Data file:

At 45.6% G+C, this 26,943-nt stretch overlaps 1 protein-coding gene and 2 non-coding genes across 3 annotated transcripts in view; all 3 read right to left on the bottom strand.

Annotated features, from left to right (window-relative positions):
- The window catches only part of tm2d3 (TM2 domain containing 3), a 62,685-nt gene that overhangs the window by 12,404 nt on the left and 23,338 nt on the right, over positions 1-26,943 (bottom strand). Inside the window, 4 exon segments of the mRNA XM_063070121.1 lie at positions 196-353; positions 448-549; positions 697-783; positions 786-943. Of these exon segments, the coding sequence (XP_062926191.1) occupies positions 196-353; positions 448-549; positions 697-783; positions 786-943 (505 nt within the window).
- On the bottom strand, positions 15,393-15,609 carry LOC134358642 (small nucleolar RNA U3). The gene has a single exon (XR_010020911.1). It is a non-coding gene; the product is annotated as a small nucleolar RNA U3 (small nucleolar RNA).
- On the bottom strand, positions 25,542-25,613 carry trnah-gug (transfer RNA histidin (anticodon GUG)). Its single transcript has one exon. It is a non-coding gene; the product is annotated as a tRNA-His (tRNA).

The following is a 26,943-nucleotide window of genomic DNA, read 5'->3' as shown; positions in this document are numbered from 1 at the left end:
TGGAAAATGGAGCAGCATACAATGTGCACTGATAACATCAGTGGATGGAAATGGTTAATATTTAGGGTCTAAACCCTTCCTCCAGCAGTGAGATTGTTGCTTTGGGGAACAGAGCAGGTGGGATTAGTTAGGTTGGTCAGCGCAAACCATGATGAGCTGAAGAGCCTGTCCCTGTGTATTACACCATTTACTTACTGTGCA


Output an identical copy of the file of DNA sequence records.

At 45.6% G+C, this 26,943-nt stretch overlaps 1 protein-coding gene and 2 non-coding genes across 3 annotated transcripts in view; all 3 read right to left on the bottom strand.

Annotated features, from left to right (window-relative positions):
- The window catches only part of tm2d3 (TM2 domain containing 3), a 62,685-nt gene that overhangs the window by 12,404 nt on the left and 23,338 nt on the right, over positions 1-26,943 (bottom strand). Inside the window, 4 exon segments of the mRNA XM_063070121.1 lie at positions 196-353; positions 448-549; positions 697-783; positions 786-943. Of these exon segments, the coding sequence (XP_062926191.1) occupies positions 196-353; positions 448-549; positions 697-783; positions 786-943 (505 nt within the window).
- On the bottom strand, positions 15,393-15,609 carry LOC134358642 (small nucleolar RNA U3). The gene has a single exon (XR_010020911.1). It is a non-coding gene; the product is annotated as a small nucleolar RNA U3 (small nucleolar RNA).
- On the bottom strand, positions 25,542-25,613 carry trnah-gug (transfer RNA histidin (anticodon GUG)). Its single transcript has one exon. It is a non-coding gene; the product is annotated as a tRNA-His (tRNA).

The following is a 26,943-nucleotide window of genomic DNA, read 5'->3' as shown; positions in this document are numbered from 1 at the left end:
TGGAAAATGGAGCAGCATACAATGTGCACTGATAACATCAGTGGATGGAAATGGTTAATATTTAGGGTCTAAACCCTTCCTCCAGCAGTGAGATTGTTGCTTTGGGGAACAGAGCAGGTGGGATTAGTTAGGTTGGTCAGCGCAAACCATGATGAGCTGAAGAGCCTGTCCCTGTGTATTACACCATTTACTTACTGTGCA